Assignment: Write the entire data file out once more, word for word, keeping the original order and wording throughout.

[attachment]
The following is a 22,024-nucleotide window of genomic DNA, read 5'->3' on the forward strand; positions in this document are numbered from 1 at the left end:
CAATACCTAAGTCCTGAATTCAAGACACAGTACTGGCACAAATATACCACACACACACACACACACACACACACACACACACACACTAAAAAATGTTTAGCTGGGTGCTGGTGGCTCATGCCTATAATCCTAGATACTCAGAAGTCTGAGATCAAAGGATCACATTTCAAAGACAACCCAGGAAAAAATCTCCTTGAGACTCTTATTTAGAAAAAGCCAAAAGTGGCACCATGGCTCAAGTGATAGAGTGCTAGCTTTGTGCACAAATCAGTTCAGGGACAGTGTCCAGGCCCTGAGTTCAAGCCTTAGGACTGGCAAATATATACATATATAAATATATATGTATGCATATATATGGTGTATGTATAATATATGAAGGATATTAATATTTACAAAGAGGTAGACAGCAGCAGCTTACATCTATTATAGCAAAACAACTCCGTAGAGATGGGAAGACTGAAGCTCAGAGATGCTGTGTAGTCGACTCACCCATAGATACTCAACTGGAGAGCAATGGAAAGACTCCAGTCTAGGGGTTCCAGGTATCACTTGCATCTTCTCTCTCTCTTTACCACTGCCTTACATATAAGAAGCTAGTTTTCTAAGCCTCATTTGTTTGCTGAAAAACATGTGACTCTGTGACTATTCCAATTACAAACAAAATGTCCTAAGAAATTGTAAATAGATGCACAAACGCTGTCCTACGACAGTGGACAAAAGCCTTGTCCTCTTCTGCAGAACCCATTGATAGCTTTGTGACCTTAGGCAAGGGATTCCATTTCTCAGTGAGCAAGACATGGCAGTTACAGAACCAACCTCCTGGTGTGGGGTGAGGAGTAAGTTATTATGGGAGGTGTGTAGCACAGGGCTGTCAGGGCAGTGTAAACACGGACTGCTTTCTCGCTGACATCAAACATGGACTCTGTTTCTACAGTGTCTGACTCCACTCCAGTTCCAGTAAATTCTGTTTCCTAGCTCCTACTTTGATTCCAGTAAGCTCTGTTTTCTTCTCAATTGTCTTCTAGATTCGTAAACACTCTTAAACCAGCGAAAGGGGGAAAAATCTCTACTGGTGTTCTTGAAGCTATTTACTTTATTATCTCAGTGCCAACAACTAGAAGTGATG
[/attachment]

The following is a 22,024-nucleotide window of genomic DNA, read 5'->3' on the forward strand; positions in this document are numbered from 1 at the left end:
CAATACCTAAGTCCTGAATTCAAGACACAGTACTGGCACAAATATACCACACACACACACACACACACACACACACACACACACACTAAAAAATGTTTAGCTGGGTGCTGGTGGCTCATGCCTATAATCCTAGATACTCAGAAGTCTGAGATCAAAGGATCACATTTCAAAGACAACCCAGGAAAAAATCTCCTTGAGACTCTTATTTAGAAAAAGCCAAAAGTGGCACCATGGCTCAAGTGATAGAGTGCTAGCTTTGTGCACAAATCAGTTCAGGGACAGTGTCCAGGCCCTGAGTTCAAGCCTTAGGACTGGCAAATATATACATATATAAATATATATGTATGCATATATATGGTGTATGTATAATATATGAAGGATATTAATATTTACAAAGAGGTAGACAGCAGCAGCTTACATCTATTATAGCAAAACAACTCCGTAGAGATGGGAAGACTGAAGCTCAGAGATGCTGTGTAGTCGACTCACCCATAGATACTCAACTGGAGAGCAATGGAAAGACTCCAGTCTAGGGGTTCCAGGTATCACTTGCATCTTCTCTCTCTCTTTACCACTGCCTTACATATAAGAAGCTAGTTTTCTAAGCCTCATTTGTTTGCTGAAAAACATGTGACTCTGTGACTATTCCAATTACAAACAAAATGTCCTAAGAAATTGTAAATAGATGCACAAACGCTGTCCTACGACAGTGGACAAAAGCCTTGTCCTCTTCTGCAGAACCCATTGATAGCTTTGTGACCTTAGGCAAGGGATTCCATTTCTCAGTGAGCAAGACATGGCAGTTACAGAACCAACCTCCTGGTGTGGGGTGAGGAGTAAGTTATTATGGGAGGTGTGTAGCACAGGGCTGTCAGGGCAGTGTAAACACGGACTGCTTTCTCGCTGACATCAAACATGGACTCTGTTTCTACAGTGTCTGACTCCACTCCAGTTCCAGTAAATTCTGTTTCCTAGCTCCTACTTTGATTCCAGTAAGCTCTGTTTTCTTCTCAATTGTCTTCTAGATTCGTAAACACTCTTAAACCAGCGAAAGGGGGAAAAATCTCTACTGGTGTTCTTGAAGCTATTTACTTTATTATCTCAGTGCCAACAACTAGAAGTGATG